Printer Friendly

Medical biotechnology and Alzheimer's disease: new hopes.

Alzheimer's Disease (AD), the leading cause of dementia worldwide, is an irreversible progressive neurodegenerative disorder characterized by cognitive impairment and functional disability (1-3). Devastating nature of AD leads to serious social and economic impacts on the healthcare systems which implies the necessity of its proper management (1-3). It has been demonstrated that patients' quality of life and their overall prognosis has a significant negative correlation with the severity of AD. Patients with severe AD need full-time care and assistance with some basic activities of daily living such as feeding and dressing in addition to severe deterioration in various domains of their cognitive functioning. Progress to a cure for AD has been hampered by the lack of information about the biology of the disease. The therapies currently approved for Alzheimer's disease work by treating the patients' symptoms, improving their cognitive and overall functions (4-8). Increasingly, however, experts are intent on slowing or halting the disease process, before it has ravaged patients' brains. A lot of data is being generated on changes in imaging biomarkers before patients really become clinically significantly impaired. For example, there has been a lot of great work done in identifying patients early based on these biomarkers. The current therapeutic market is valued at $3 to $4 billion, shared among drugs that temporarily delay disease progression or address the symptoms but do not alter the underlying disease. Currently, medical biotechnology has brought new hopes in the treatment of Alzheimer's disease. For example one of the ongoing trials is related to bapineuzumab. Bapineuzumab is a monoclonal antibody (mAb) to target and clear [beta]-amyloid. This vaccine is the first new drug aimed at slowing or even halting AD progression.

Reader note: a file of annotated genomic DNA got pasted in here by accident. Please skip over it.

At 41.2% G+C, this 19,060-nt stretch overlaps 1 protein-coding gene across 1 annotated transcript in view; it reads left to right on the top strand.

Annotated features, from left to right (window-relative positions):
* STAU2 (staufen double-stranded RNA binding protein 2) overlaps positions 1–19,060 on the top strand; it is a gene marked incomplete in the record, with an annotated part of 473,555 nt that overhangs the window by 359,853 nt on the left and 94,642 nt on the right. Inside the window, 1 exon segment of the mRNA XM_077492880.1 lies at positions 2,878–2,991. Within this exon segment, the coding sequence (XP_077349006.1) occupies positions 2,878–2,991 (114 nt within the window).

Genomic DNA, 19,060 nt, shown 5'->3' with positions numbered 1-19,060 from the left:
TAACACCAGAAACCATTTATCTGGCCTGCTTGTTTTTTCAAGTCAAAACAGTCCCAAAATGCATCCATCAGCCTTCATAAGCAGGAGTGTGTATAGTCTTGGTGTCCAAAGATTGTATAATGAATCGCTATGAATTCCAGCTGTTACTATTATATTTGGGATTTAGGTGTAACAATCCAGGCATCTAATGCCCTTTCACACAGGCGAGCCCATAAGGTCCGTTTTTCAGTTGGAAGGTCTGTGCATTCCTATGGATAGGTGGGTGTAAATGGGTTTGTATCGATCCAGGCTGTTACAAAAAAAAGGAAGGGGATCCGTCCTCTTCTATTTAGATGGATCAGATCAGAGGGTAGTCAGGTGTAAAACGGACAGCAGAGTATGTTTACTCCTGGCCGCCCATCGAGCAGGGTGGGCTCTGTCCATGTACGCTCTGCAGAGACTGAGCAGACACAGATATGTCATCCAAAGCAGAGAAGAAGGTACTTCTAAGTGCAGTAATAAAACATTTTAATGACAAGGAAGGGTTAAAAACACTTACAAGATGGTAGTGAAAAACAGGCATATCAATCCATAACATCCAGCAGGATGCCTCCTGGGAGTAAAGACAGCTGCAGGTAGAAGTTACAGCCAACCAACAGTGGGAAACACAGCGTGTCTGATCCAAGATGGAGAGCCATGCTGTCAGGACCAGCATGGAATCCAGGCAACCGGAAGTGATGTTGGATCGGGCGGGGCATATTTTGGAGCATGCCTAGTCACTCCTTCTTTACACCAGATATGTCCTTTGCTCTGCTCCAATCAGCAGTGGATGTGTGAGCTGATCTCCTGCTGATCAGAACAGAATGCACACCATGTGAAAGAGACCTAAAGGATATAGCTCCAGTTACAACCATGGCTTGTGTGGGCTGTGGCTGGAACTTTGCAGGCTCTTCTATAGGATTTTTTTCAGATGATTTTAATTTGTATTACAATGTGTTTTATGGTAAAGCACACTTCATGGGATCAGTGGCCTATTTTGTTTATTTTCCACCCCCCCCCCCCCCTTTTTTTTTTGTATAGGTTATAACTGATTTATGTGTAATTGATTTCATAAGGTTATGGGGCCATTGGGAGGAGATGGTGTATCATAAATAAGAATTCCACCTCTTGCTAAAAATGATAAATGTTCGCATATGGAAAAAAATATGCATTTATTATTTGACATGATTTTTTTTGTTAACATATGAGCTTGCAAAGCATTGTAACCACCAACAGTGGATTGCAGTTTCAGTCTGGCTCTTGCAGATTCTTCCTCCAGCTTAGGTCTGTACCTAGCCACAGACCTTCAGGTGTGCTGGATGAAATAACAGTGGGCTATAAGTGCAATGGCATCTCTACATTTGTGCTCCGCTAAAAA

References

(1.) Akhondzadeh S. Hippocampal synaptic plasticity and cognition. J Clin Pharm Ther 1999;24(4):241-248.

(2.) Akhondzadeh S, Noroozian M. Alzheimer's disease: pathophysiology and pharmacotherapy. [Drugs 2002;5(11): 1062-1069.

(3.) Akhondzadeh S, Abbasi SH. Herbal medicine in the treatment of Alzheimer's disease. Am J Alzheimers Dis Other Demen 2006;21 (2): 113-118.

(4.) Akhondzadeh S, Noroozian M, Mohammadi M, Ohadinia S, Jamshidi AH, Khani M. Salvia officinalis extract in the treatment of patients with mild to moderate Alzheimer's disease: a double blind, randomized and placebo-controlled trial. J Clin Pharm Ther 2003 ;28(l):53-59.

(5.) Akhondzadeh S, Noroozian M, Mohammadi M, Ohadinia S, Jamshidi AH, Khani M. Melissa officinalis extract in the treatment of patients with mild to moderate Alzheimer's disease: a double blind, randomised, placebo controlled trial. J Neurol Neurosurg Psychiatry 2003;74(7):863-866.

(6.) Akhondzadeh S, Shafiee Sabet M, Harirchian MH, Togha M, Cheraghmakani H, Razeghi S, et al. A 22-week, multicenter, randomized, double-blind controlled trial of Crocus sativus in the treatment of mild-to-moderate Alzheimer's disease. Psychopharmacology (Berl) 2010;207(4):637-643.

(7.) Akhondzadeh S, Sabet MS, Harirchian MH, Togha M, Cheraghmakani H, Razeghi S, et al. Saffron in the treatment of patients with mild to moderate Alzheimer's disease: a 16-week, randomized and placebo-controlled trial. J Clin Pharm Ther 2010;35(5):581-588.

(8.) Farokhnia M, Shafiee Sabet M, Iranpour N, Gougol A, Yekehtaz H, Alimardani R, et al. Comparing the efficacy and safety of Crocus sativus L. with memantine in patients with moderate to severe Alzheimer's disease: a double-blind randomized clinical trial. Hum Psychopharmacol 2014;29(4) :351-359.

Shahin Akhondzadeh, Ph.D., FBPharmacols

Editor in Chief
COPYRIGHT 2016 Avicenna Research Institute
No portion of this article can be reproduced without the express written permission from the copyright holder.
Copyright 2016 Gale, Cengage Learning. All rights reserved.

Article Details
Printer friendly Cite/link Email Feedback
Author:Akhondzadeh, Shahin
Publication:Avicenna Journal of Medical Biotechnology (AJMB)
Article Type:Editorial
Date:Apr 1, 2016
Words:553
Previous Article:Outer membrane protein C (ompC) gene as the target for diagnosis of Salmonella species isolated from human and animal sources.
Next Article:Role of superoxide dismutase 2 gene ala16Val polymorphism and total antioxidant capacity in diabetes and its complications.
Topics:

Terms of use | Privacy policy | Copyright © 2019 Farlex, Inc. | Feedback | For webmasters